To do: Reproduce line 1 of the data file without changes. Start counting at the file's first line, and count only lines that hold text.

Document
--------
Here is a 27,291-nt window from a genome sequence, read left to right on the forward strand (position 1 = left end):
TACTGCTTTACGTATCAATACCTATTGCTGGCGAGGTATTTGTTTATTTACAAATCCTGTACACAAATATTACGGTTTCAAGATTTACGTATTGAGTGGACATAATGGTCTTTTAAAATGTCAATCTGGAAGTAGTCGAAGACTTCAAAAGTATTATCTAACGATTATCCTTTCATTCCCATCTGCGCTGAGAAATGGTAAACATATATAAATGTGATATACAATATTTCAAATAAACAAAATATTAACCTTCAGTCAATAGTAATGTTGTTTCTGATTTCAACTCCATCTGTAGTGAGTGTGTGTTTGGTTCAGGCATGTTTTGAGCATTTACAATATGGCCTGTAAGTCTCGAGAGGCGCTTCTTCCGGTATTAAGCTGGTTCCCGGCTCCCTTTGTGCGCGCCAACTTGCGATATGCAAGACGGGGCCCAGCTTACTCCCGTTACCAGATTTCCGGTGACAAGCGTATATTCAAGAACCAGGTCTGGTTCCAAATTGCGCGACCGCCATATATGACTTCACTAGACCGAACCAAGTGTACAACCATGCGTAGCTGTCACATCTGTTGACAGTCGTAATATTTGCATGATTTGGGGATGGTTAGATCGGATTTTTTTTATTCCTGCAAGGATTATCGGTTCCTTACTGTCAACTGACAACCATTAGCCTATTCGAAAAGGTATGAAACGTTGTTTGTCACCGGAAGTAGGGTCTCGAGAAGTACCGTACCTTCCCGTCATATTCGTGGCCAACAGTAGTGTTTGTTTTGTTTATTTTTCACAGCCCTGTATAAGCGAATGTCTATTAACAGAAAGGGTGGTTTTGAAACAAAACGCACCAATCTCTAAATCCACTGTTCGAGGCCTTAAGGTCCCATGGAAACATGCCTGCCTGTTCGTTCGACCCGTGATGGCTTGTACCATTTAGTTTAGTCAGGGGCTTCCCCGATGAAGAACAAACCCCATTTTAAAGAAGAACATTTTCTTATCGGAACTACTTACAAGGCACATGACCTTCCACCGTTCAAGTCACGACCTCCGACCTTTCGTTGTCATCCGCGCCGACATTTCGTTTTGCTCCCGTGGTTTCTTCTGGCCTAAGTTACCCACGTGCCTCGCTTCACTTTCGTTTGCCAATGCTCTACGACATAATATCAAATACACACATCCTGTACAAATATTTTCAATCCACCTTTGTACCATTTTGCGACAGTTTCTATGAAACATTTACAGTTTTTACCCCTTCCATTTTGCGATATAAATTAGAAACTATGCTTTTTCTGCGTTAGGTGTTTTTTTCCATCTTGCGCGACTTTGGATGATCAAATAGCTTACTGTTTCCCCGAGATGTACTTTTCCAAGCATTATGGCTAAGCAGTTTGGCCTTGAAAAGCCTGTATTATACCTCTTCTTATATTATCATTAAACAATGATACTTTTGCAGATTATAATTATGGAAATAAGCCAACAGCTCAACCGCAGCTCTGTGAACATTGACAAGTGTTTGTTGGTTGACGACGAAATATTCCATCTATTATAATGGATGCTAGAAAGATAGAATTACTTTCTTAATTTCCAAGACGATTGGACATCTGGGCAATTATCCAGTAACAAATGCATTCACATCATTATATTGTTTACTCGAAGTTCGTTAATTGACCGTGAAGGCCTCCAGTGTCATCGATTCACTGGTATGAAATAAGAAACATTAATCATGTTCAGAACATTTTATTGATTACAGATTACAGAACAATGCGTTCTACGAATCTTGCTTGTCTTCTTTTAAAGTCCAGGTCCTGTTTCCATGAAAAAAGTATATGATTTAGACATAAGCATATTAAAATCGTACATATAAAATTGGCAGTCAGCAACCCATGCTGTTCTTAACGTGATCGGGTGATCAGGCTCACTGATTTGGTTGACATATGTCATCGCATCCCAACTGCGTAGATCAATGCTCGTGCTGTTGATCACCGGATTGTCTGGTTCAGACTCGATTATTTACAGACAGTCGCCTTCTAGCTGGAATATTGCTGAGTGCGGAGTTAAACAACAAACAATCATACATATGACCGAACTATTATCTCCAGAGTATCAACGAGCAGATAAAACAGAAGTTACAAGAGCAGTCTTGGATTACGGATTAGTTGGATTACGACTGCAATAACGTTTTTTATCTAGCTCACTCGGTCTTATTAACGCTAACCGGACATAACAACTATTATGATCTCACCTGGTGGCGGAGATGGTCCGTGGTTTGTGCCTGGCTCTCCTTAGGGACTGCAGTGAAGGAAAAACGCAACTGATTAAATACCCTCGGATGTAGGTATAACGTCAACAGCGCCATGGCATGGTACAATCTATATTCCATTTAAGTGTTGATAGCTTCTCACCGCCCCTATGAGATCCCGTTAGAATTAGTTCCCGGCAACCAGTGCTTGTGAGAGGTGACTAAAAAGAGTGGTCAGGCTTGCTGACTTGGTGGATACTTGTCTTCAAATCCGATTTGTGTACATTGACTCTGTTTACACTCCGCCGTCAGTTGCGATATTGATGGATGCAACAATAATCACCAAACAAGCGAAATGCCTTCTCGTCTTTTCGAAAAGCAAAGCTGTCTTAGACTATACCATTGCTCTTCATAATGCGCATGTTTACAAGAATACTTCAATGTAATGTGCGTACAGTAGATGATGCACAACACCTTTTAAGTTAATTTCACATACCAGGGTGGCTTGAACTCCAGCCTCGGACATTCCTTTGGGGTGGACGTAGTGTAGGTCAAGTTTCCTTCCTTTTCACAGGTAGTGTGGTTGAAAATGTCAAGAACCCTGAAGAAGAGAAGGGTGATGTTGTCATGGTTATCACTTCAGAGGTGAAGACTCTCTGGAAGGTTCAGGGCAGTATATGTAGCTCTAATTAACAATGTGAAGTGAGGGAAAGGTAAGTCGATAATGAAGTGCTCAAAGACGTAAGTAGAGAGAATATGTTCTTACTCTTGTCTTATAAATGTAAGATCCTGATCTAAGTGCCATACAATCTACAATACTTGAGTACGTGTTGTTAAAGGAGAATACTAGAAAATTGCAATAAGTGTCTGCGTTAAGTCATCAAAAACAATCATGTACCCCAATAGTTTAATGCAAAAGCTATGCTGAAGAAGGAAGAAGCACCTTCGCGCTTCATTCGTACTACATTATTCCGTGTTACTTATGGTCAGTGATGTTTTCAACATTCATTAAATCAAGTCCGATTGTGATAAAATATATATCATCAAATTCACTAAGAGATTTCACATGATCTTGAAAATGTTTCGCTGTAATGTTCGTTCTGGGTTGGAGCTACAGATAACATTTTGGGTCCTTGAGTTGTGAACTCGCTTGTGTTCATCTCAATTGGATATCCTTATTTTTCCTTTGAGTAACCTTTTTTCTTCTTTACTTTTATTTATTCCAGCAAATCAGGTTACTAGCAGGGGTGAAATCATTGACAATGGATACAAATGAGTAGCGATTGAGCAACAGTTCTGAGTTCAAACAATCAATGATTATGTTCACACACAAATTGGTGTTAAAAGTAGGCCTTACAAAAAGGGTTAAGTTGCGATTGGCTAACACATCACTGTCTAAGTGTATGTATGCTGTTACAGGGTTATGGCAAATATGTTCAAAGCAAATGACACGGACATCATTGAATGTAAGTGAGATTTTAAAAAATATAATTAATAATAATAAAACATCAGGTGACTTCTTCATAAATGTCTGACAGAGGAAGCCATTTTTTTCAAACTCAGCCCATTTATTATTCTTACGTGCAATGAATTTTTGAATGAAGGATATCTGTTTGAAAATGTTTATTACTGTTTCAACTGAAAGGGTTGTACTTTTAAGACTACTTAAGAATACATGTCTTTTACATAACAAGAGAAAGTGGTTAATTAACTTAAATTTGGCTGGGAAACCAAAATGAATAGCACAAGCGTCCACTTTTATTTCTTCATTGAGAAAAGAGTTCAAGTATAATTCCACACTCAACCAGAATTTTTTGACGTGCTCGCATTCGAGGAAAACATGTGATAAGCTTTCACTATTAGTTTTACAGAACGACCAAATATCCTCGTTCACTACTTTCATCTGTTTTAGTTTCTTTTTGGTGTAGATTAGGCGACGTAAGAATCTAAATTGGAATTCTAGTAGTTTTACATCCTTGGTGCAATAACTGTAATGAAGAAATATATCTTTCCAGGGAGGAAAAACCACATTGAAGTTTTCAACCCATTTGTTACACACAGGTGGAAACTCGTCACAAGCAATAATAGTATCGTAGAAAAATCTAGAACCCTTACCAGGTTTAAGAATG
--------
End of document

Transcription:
Here is a 27,291-nt window from a genome sequence, read left to right on the forward strand (position 1 = left end):